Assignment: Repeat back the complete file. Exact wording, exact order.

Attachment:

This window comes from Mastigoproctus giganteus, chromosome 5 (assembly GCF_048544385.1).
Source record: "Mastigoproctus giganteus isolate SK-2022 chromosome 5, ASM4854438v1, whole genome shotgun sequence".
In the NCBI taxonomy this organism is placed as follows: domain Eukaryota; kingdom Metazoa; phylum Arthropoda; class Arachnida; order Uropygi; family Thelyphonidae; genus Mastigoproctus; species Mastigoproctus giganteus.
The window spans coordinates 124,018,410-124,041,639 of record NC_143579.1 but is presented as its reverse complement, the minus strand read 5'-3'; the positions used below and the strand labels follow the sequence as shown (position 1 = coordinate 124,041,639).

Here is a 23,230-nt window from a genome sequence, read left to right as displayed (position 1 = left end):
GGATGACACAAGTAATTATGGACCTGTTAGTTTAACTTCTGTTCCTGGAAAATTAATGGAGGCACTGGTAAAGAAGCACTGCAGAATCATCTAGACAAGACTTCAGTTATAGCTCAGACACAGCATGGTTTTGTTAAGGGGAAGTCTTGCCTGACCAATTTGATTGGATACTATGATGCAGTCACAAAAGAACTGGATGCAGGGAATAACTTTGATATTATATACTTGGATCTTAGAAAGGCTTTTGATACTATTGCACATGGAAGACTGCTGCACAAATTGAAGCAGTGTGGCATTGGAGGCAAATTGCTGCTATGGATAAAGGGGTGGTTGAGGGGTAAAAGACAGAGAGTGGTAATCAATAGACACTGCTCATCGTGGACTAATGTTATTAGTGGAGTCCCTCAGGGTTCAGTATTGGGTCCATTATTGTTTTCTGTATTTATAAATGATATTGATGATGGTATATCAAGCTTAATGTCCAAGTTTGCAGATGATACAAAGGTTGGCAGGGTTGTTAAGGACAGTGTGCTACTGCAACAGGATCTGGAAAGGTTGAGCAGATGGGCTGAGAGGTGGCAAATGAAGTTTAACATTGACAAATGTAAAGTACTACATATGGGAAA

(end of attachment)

This window comes from Mastigoproctus giganteus, chromosome 5 (assembly GCF_048544385.1).
Source record: "Mastigoproctus giganteus isolate SK-2022 chromosome 5, ASM4854438v1, whole genome shotgun sequence".
In the NCBI taxonomy this organism is placed as follows: domain Eukaryota; kingdom Metazoa; phylum Arthropoda; class Arachnida; order Uropygi; family Thelyphonidae; genus Mastigoproctus; species Mastigoproctus giganteus.
The window spans coordinates 124,018,410-124,041,639 of record NC_143579.1 but is presented as its reverse complement, the minus strand read 5'-3'; the positions used below and the strand labels follow the sequence as shown (position 1 = coordinate 124,041,639).

Here is a 23,230-nt window from a genome sequence, read left to right as displayed (position 1 = left end):
GGATGACACAAGTAATTATGGACCTGTTAGTTTAACTTCTGTTCCTGGAAAATTAATGGAGGCACTGGTAAAGAAGCACTGCAGAATCATCTAGACAAGACTTCAGTTATAGCTCAGACACAGCATGGTTTTGTTAAGGGGAAGTCTTGCCTGACCAATTTGATTGGATACTATGATGCAGTCACAAAAGAACTGGATGCAGGGAATAACTTTGATATTATATACTTGGATCTTAGAAAGGCTTTTGATACTATTGCACATGGAAGACTGCTGCACAAATTGAAGCAGTGTGGCATTGGAGGCAAATTGCTGCTATGGATAAAGGGGTGGTTGAGGGGTAAAAGACAGAGAGTGGTAATCAATAGACACTGCTCATCGTGGACTAATGTTATTAGTGGAGTCCCTCAGGGTTCAGTATTGGGTCCATTATTGTTTTCTGTATTTATAAATGATATTGATGATGGTATATCAAGCTTAATGTCCAAGTTTGCAGATGATACAAAGGTTGGCAGGGTTGTTAAGGACAGTGTGCTACTGCAACAGGATCTGGAAAGGTTGAGCAGATGGGCTGAGAGGTGGCAAATGAAGTTTAACATTGACAAATGTAAAGTACTACATATGGGAAA